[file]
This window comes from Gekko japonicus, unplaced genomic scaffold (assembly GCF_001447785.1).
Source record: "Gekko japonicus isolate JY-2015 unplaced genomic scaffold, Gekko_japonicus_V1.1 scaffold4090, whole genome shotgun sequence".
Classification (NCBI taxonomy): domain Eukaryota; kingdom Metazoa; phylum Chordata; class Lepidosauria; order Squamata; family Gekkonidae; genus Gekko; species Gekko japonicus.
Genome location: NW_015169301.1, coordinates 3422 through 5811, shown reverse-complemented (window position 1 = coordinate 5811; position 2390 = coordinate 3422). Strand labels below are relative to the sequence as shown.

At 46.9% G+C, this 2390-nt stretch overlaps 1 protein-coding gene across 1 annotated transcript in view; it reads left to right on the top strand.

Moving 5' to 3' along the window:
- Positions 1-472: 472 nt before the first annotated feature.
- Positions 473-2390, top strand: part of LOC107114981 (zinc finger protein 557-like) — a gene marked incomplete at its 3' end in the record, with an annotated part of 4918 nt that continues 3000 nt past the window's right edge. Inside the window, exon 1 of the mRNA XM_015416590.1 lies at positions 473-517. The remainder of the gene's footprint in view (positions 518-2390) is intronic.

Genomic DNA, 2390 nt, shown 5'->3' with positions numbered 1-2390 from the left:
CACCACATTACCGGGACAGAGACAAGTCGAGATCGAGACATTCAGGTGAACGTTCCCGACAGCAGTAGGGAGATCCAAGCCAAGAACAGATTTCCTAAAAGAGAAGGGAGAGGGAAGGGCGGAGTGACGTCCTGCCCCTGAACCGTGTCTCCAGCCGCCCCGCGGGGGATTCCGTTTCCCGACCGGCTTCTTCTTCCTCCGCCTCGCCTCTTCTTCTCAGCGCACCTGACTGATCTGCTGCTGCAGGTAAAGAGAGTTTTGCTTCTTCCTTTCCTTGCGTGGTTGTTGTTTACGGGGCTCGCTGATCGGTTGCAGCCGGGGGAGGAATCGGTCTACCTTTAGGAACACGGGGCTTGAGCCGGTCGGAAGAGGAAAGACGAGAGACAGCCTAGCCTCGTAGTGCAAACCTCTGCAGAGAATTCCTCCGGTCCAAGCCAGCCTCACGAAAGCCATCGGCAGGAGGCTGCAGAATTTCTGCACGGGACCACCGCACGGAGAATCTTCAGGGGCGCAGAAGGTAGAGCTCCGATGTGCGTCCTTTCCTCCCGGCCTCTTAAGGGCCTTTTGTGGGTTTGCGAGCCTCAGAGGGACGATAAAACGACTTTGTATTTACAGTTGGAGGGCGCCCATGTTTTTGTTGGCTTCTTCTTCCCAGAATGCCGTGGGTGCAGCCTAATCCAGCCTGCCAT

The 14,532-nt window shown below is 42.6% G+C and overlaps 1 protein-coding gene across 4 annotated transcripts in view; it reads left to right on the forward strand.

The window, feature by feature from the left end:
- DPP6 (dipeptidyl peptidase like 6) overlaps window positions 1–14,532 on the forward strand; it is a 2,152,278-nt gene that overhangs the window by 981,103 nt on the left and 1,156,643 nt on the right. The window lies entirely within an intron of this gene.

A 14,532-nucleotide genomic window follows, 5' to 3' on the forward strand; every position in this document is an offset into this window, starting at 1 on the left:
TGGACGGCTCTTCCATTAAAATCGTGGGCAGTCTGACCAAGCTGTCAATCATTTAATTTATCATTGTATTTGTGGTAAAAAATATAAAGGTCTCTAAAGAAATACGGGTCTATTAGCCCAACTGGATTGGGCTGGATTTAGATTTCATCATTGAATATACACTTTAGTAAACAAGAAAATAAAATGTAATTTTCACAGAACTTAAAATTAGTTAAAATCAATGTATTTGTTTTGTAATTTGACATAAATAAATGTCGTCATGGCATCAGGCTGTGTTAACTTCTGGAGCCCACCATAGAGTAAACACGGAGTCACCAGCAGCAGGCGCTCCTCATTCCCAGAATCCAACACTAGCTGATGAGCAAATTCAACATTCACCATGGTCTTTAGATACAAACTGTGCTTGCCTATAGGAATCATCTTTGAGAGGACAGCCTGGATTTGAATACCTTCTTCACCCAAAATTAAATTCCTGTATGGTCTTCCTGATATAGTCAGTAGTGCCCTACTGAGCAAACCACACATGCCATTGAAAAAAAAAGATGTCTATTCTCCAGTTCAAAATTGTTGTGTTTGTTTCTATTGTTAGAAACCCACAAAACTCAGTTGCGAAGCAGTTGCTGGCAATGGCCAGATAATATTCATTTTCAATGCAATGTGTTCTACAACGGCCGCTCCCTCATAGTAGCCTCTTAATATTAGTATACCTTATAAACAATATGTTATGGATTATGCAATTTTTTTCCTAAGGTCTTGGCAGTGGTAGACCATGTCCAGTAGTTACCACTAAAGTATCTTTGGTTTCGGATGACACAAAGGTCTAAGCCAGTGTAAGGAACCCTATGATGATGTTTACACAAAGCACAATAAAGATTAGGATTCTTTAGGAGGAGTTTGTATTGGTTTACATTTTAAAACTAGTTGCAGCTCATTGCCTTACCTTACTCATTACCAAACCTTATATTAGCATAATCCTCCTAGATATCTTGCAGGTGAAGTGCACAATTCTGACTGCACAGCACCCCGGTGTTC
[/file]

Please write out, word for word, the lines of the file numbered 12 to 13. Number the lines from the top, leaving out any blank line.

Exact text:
The window, feature by feature from the left end:
- DPP6 (dipeptidyl peptidase like 6) overlaps window positions 1–14,532 on the forward strand; it is a 2,152,278-nt gene that overhangs the window by 981,103 nt on the left and 1,156,643 nt on the right. The window lies entirely within an intron of this gene.